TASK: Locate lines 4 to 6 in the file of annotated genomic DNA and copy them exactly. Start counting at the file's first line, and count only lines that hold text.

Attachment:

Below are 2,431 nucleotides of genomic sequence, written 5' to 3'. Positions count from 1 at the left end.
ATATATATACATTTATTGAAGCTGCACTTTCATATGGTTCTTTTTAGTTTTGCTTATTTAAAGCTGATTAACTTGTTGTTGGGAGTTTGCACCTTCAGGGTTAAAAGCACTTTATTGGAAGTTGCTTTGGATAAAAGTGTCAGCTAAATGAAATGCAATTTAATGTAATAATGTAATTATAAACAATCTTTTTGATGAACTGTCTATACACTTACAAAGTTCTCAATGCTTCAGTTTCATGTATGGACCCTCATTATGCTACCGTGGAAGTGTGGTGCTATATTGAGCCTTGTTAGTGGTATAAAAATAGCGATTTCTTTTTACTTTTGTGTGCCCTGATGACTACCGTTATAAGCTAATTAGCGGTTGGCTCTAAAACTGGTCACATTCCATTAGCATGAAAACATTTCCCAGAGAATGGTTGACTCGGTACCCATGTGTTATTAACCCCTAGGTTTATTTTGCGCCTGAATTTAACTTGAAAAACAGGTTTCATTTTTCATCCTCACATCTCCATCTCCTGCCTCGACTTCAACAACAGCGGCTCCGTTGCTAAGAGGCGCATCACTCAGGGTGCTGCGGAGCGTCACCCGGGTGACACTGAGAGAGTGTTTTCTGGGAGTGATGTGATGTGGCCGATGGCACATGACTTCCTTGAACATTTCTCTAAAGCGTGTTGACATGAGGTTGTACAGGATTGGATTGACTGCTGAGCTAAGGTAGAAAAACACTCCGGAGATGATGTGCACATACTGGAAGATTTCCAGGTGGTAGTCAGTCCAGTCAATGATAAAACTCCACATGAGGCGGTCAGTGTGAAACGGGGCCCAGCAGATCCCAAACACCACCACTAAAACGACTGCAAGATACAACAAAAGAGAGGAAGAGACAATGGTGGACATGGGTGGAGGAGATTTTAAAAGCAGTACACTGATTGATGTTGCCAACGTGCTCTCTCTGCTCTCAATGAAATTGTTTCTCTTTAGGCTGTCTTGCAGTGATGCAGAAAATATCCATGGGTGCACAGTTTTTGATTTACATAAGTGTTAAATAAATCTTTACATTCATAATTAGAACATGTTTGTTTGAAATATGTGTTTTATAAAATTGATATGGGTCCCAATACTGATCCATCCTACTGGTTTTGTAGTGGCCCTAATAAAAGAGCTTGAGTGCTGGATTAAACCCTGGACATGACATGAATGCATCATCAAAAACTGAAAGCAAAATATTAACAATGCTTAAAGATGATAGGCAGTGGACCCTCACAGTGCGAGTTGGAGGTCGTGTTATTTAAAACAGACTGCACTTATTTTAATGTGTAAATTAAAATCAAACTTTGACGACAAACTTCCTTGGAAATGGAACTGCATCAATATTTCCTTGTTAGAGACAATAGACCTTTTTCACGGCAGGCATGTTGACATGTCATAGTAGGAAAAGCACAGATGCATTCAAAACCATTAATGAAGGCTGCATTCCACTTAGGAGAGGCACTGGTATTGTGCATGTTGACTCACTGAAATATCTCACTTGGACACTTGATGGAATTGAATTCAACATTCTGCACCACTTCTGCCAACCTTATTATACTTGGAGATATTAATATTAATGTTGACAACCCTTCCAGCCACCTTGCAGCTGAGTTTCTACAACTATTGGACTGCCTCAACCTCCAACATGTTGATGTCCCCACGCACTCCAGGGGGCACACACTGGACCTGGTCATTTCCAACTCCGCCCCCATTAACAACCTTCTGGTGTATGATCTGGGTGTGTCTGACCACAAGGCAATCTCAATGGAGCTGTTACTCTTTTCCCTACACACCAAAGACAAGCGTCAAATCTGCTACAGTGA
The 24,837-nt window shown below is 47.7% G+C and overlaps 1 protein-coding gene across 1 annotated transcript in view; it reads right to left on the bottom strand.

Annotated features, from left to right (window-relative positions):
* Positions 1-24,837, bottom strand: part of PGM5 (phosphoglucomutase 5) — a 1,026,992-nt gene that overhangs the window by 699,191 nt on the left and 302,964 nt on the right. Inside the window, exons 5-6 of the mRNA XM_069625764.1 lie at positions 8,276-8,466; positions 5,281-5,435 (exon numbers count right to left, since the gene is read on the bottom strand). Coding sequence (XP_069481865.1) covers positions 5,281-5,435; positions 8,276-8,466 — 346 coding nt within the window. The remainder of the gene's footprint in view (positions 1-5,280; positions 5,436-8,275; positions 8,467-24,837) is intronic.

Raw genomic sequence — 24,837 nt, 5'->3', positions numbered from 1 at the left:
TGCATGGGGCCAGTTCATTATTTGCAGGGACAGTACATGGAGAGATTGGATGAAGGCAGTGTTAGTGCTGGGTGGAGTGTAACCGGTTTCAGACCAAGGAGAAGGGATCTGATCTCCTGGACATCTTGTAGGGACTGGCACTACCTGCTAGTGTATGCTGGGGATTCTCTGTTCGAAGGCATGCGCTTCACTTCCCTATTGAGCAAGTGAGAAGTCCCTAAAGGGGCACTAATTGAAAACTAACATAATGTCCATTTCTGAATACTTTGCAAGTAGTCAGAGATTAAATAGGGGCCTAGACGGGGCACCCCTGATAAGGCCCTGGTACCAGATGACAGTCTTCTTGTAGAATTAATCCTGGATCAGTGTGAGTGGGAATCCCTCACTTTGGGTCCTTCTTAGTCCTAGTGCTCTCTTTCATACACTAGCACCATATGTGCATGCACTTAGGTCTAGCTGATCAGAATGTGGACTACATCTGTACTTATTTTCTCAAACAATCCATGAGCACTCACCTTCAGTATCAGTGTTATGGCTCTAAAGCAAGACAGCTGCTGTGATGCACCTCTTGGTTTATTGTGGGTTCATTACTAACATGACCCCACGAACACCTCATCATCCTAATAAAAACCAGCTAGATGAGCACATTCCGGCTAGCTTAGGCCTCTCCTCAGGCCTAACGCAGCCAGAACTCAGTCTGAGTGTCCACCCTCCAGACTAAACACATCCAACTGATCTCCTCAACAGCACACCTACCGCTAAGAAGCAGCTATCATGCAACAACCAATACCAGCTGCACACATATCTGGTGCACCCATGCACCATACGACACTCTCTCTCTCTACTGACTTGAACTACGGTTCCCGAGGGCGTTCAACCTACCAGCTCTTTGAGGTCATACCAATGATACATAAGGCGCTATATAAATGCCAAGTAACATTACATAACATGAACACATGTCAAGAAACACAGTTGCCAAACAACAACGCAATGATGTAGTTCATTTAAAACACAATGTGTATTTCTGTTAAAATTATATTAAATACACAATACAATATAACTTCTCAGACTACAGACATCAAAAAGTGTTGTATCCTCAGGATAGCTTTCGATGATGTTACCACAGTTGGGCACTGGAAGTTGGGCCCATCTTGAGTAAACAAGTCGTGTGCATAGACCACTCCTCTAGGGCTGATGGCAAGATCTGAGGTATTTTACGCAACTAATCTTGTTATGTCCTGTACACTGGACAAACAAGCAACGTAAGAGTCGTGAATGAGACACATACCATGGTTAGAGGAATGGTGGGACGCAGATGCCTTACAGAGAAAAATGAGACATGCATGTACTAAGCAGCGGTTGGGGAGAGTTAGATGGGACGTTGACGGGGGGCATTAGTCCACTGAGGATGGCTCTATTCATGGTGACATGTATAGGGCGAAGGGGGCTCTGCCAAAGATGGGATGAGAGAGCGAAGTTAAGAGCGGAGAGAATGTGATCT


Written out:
Annotated features, from left to right (window-relative positions):
* Positions 1-24,837, bottom strand: part of PGM5 (phosphoglucomutase 5) — a 1,026,992-nt gene that overhangs the window by 699,191 nt on the left and 302,964 nt on the right. Inside the window, exons 5-6 of the mRNA XM_069625764.1 lie at positions 8,276-8,466; positions 5,281-5,435 (exon numbers count right to left, since the gene is read on the bottom strand). Coding sequence (XP_069481865.1) covers positions 5,281-5,435; positions 8,276-8,466 — 346 coding nt within the window. The remainder of the gene's footprint in view (positions 1-5,280; positions 5,436-8,275; positions 8,467-24,837) is intronic.

Raw genomic sequence — 24,837 nt, 5'->3', positions numbered from 1 at the left: